The Nintendo Switch atop a Steam Deck, showing its similar design and array of ports.

What I didn’t necessarily envision when I walked into Valve’s lobby: just how gigantic the Steam Deck looks next to a Nintendo Switch — and yet, how much more comfortable it is to hold. While it just barely fits into a deep cargo pants pocket (if you can call “bulges out in every direction” a fit), I now believe Valve when it says the Deck was sculpted for long play sessions.

The first time I picked it up, it felt like my fingers just melted into its grips and grooves, placing every control at my fingertips — including far meatier joysticks and a deeper, softer throw to its triggers than the stiff, clicky controls I’ve come to expect from the Switch and Switch-like PC competitors. I’m not sure I’m a fan of the smooth, flat-topped joysticks, though. Even though you can do some awesome gyroscopic aiming by leaving your finger on the hidden capacitive sensor there, you can already pull that same trick with the precision touchpad, and I’m not sure it’s worth the trade-off in joystick grippyness. I’d need to test more, though.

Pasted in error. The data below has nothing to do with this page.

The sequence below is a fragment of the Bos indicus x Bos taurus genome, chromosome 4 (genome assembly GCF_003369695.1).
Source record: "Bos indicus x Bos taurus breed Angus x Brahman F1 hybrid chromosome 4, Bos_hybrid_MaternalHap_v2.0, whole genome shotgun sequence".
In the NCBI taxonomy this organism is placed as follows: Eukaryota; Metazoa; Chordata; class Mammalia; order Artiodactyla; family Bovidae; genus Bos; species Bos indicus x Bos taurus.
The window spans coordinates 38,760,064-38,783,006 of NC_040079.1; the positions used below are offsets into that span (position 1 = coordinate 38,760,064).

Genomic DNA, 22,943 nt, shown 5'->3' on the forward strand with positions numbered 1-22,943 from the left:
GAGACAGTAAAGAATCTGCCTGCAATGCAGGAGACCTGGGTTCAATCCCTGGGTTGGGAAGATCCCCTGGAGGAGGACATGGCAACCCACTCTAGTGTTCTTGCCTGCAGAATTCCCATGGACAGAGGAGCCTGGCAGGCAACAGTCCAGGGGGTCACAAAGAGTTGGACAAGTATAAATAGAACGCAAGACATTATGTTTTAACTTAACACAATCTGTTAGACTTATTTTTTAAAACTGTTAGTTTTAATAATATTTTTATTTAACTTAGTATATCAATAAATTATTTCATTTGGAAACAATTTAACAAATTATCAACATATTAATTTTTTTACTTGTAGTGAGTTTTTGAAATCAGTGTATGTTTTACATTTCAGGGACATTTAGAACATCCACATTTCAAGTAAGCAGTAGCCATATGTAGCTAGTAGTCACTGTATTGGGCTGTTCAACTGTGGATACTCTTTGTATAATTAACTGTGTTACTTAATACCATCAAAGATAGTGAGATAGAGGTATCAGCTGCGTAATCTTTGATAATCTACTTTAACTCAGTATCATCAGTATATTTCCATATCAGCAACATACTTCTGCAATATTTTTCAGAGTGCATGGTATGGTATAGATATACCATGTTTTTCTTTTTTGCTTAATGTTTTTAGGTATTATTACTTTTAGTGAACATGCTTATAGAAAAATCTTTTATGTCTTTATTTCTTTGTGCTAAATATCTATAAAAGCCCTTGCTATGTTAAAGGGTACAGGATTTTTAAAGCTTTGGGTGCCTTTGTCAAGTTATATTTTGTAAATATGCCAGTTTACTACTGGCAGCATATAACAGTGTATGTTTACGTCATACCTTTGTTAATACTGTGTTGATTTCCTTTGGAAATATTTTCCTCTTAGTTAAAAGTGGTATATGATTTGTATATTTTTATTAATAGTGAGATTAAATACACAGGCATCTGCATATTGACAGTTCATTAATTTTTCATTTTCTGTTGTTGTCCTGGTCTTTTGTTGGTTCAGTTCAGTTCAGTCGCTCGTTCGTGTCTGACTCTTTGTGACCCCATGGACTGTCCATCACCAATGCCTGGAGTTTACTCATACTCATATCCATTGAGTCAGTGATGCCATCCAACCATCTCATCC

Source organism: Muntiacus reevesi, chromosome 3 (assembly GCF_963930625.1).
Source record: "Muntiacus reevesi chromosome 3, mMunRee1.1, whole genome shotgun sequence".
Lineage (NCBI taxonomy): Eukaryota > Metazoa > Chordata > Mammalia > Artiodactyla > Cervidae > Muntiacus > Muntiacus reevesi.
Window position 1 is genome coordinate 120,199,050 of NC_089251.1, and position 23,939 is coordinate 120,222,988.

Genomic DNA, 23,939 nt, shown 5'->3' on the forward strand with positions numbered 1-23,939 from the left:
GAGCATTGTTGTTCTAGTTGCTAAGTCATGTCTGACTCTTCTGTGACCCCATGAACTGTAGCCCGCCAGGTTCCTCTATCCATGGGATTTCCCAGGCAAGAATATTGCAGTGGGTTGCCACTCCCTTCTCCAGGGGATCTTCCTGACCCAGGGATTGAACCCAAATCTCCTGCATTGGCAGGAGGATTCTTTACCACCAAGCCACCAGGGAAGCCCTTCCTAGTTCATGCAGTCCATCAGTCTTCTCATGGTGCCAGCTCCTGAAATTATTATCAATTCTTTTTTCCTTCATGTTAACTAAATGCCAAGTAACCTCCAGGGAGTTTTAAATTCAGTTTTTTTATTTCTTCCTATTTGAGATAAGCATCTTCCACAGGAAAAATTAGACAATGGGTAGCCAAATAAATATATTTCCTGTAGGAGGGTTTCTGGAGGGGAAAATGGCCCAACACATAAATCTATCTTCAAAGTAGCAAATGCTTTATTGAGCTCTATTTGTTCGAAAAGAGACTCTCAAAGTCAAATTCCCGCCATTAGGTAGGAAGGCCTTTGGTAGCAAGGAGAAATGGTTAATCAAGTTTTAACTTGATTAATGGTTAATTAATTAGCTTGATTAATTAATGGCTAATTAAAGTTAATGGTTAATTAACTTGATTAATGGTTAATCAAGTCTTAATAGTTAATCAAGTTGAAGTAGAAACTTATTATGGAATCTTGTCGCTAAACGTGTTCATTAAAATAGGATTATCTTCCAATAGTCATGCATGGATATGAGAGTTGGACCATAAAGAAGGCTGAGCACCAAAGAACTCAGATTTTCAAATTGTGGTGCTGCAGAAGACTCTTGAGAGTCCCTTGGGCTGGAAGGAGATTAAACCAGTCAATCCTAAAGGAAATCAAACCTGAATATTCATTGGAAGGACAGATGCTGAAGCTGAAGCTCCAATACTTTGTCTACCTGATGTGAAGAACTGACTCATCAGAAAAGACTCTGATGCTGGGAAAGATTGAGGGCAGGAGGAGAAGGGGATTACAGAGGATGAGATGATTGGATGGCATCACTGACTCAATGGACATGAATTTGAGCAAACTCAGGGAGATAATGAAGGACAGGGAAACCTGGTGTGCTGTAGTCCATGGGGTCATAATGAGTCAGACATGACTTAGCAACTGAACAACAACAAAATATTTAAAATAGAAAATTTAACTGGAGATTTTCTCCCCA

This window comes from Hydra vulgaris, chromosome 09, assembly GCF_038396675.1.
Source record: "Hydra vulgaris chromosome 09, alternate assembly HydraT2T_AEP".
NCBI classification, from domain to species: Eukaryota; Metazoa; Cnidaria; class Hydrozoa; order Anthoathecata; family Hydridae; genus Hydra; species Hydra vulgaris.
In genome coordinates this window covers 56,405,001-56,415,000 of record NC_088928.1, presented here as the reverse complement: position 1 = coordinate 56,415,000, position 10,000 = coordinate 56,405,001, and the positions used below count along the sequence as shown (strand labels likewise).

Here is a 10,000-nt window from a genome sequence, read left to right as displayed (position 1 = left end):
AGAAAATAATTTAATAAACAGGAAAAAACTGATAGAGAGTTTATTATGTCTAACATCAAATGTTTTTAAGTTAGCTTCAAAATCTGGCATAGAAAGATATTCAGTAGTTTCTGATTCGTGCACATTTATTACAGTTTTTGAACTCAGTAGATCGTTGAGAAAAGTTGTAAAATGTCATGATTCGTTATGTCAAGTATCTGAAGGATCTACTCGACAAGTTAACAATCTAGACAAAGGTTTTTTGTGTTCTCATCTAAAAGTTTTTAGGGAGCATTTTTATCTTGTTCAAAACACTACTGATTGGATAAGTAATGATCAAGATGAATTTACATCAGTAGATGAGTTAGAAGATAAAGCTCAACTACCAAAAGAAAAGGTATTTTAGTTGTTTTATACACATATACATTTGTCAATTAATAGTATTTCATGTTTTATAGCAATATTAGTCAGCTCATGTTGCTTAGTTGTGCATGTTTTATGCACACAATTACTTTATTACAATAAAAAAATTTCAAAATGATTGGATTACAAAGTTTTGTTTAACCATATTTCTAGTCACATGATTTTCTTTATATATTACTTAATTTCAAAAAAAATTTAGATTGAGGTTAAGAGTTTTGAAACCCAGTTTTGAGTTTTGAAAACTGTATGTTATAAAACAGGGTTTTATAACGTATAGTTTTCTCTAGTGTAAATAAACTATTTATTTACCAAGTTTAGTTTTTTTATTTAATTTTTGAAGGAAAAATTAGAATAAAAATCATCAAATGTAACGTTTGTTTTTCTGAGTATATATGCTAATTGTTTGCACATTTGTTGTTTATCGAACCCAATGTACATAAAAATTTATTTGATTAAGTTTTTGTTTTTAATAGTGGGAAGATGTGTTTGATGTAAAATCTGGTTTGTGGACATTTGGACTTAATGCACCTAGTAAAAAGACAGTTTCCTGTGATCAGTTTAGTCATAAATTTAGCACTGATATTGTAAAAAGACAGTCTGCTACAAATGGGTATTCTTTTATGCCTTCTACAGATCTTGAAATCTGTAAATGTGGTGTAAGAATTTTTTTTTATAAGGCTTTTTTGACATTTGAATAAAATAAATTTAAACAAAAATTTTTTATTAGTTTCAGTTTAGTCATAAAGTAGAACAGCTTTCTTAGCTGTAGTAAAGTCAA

Close-up of the Steam Deck’s large grip jutting out, showing its rear buttons as well

Those grips.

While I immediately noticed the extra half-pound of weight compared to the Switch, it didn’t bug me during my brief session. The Deck may be heavier, but these prototypes seem light for their size, with a slightly hollow feeling that — come to think of it — might be polarizing. I wonder if Valve will keep it that way and if the screen finish and the plastics might improve. Indoors, I didn’t really have a clear preference between Valve’s glossy screen and the premium etched anti-glare treatment — since what you gain in anti-glare you lose in vibrancy — and I spotted a few scratches on the chassis.